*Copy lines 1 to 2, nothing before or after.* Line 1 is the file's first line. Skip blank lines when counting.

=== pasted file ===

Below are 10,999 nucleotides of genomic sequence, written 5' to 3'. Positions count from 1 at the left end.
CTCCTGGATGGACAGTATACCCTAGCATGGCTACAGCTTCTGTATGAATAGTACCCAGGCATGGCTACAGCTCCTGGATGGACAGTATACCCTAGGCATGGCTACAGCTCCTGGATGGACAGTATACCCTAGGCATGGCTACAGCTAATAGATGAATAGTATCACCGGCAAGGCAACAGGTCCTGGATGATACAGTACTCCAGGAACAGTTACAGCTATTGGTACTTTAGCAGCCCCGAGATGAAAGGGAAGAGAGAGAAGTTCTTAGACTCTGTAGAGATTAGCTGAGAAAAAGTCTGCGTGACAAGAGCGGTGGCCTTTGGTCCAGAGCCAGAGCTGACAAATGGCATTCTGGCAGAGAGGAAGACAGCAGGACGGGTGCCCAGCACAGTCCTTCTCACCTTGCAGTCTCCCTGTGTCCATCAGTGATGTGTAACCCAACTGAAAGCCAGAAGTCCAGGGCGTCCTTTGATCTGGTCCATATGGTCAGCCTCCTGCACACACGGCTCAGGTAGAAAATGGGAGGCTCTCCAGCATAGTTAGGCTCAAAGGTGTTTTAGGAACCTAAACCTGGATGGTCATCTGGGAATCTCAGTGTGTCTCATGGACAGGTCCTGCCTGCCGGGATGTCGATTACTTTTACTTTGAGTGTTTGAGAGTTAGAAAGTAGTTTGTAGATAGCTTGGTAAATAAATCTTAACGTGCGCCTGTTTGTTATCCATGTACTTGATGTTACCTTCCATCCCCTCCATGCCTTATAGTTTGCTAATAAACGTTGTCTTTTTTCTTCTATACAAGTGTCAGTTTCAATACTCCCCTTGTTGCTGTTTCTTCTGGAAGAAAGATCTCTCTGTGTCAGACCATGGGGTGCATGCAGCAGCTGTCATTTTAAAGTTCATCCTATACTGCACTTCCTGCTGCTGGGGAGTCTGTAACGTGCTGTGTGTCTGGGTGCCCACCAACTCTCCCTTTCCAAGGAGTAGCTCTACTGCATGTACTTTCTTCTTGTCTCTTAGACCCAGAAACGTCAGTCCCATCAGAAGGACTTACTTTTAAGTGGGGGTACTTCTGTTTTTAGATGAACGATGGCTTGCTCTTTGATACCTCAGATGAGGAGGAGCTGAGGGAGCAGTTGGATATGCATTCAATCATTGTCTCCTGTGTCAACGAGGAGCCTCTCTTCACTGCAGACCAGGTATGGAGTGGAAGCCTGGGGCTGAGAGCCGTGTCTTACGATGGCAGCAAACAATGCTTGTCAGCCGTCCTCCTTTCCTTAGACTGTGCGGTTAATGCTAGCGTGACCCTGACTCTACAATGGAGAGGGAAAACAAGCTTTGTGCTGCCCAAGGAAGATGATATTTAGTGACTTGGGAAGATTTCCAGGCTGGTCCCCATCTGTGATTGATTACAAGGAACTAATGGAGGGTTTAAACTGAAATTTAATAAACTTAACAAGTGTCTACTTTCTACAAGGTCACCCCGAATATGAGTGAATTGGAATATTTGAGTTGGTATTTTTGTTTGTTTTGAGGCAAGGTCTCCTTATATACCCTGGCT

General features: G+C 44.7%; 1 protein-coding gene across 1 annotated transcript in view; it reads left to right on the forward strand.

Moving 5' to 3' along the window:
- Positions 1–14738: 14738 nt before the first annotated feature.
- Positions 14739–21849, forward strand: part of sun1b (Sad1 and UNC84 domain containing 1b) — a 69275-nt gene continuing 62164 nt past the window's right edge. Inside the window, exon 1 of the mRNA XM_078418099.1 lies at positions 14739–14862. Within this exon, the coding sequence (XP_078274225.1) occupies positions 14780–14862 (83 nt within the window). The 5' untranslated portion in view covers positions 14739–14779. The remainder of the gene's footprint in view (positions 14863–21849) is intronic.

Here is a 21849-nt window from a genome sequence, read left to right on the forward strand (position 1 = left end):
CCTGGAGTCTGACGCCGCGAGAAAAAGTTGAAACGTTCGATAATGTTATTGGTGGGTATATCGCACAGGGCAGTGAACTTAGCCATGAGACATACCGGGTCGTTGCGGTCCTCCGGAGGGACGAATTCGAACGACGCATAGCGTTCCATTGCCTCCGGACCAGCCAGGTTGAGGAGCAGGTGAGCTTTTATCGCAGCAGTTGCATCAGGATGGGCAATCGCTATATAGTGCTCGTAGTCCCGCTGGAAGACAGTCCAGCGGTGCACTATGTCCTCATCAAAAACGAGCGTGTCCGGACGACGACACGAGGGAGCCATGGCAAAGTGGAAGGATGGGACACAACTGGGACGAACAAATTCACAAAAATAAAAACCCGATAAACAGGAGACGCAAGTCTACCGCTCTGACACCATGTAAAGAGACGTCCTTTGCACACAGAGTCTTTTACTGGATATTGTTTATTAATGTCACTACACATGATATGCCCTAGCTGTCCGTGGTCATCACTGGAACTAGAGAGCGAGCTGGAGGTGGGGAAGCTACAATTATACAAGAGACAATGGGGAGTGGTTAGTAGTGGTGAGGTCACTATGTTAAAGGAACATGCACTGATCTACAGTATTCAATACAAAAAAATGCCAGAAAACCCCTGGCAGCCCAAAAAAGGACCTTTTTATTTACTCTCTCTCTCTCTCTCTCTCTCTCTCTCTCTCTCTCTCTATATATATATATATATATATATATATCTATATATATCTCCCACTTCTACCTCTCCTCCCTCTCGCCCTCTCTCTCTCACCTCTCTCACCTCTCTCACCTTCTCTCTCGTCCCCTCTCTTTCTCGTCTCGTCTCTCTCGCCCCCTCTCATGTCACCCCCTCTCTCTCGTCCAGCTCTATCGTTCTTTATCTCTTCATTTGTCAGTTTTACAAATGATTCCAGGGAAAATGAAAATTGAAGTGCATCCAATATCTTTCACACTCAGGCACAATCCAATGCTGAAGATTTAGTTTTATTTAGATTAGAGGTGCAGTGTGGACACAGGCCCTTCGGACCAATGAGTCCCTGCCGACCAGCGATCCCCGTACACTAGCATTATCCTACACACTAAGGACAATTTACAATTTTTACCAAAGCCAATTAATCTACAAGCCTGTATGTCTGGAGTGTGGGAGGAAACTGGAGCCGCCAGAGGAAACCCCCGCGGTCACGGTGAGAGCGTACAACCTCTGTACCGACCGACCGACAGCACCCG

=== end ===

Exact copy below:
Below are 10,999 nucleotides of genomic sequence, written 5' to 3'. Positions count from 1 at the left end.
CTCCTGGATGGACAGTATACCCTAGCATGGCTACAGCTTCTGTATGAATAGTACCCAGGCATGGCTACAGCTCCTGGATGGACAGTATACCCTAGGCATGGCTACAGCTCCTGGATGGACAGTATACCCTAGGCATGGCTACAGCTAATAGATGAATAGTATCACCGGCAAGGCAACAGGTCCTGGATGATACAGTACTCCAGGAACAGTTACAGCTATTGGTACTTTAGCAGCCCCGAGATGAAAGGGAAGAGAGAGAAGTTCTTAGACTCTGTAGAGATTAGCTGAGAAAAAGTCTGCGTGACAAGAGCGGTGGCCTTTGGTCCAGAGCCAGAGCTGACAAATGGCATTCTGGCAGAGAGGAAGACAGCAGGACGGGTGCCCAGCACAGTCCTTCTCACCTTGCAGTCTCCCTGTGTCCATCAGTGATGTGTAACCCAACTGAAAGCCAGAAGTCCAGGGCGTCCTTTGATCTGGTCCATATGGTCAGCCTCCTGCACACACGGCTCAGGTAGAAAATGGGAGGCTCTCCAGCATAGTTAGGCTCAAAGGTGTTTTAGGAACCTAAACCTGGATGGTCATCTGGGAATCTCAGTGTGTCTCATGGACAGGTCCTGCCTGCCGGGATGTCGATTACTTTTACTTTGAGTGTTTGAGAGTTAGAAAGTAGTTTGTAGATAGCTTGGTAAATAAATCTTAACGTGCGCCTGTTTGTTATCCATGTACTTGATGTTACCTTCCATCCCCTCCATGCCTTATAGTTTGCTAATAAACGTTGTCTTTTTTCTTCTATACAAGTGTCAGTTTCAATACTCCCCTTGTTGCTGTTTCTTCTGGAAGAAAGATCTCTCTGTGTCAGACCATGGGGTGCATGCAGCAGCTGTCATTTTAAAGTTCATCCTATACTGCACTTCCTGCTGCTGGGGAGTCTGTAACGTGCTGTGTGTCTGGGTGCCCACCAACTCTCCCTTTCCAAGGAGTAGCTCTACTGCATGTACTTTCTTCTTGTCTCTTAGACCCAGAAACGTCAGTCCCATCAGAAGGACTTACTTTTAAGTGGGGGTACTTCTGTTTTTAGATGAACGATGGCTTGCTCTTTGATACCTCAGATGAGGAGGAGCTGAGGGAGCAGTTGGATATGCATTCAATCATTGTCTCCTGTGTCAACGAGGAGCCTCTCTTCACTGCAGACCAGGTATGGAGTGGAAGCCTGGGGCTGAGAGCCGTGTCTTACGATGGCAGCAAACAATGCTTGTCAGCCGTCCTCCTTTCCTTAGACTGTGCGGTTAATGCTAGCGTGACCCTGACTCTACAATGGAGAGGGAAAACAAGCTTTGTGCTGCCCAAGGAAGATGATATTTAGTGACTTGGGAAGATTTCCAGGCTGGTCCCCATCTGTGATTGATTACAAGGAACTAATGGAGGGTTTAAACTGAAATTTAATAAACTTAACAAGTGTCTACTTTCTACAAGGTCACCCCGAATATGAGTGAATTGGAATATTTGAGTTGGTATTTTTGTTTGTTTTGAGGCAAGGTCTCCTTATATACCCTGGCT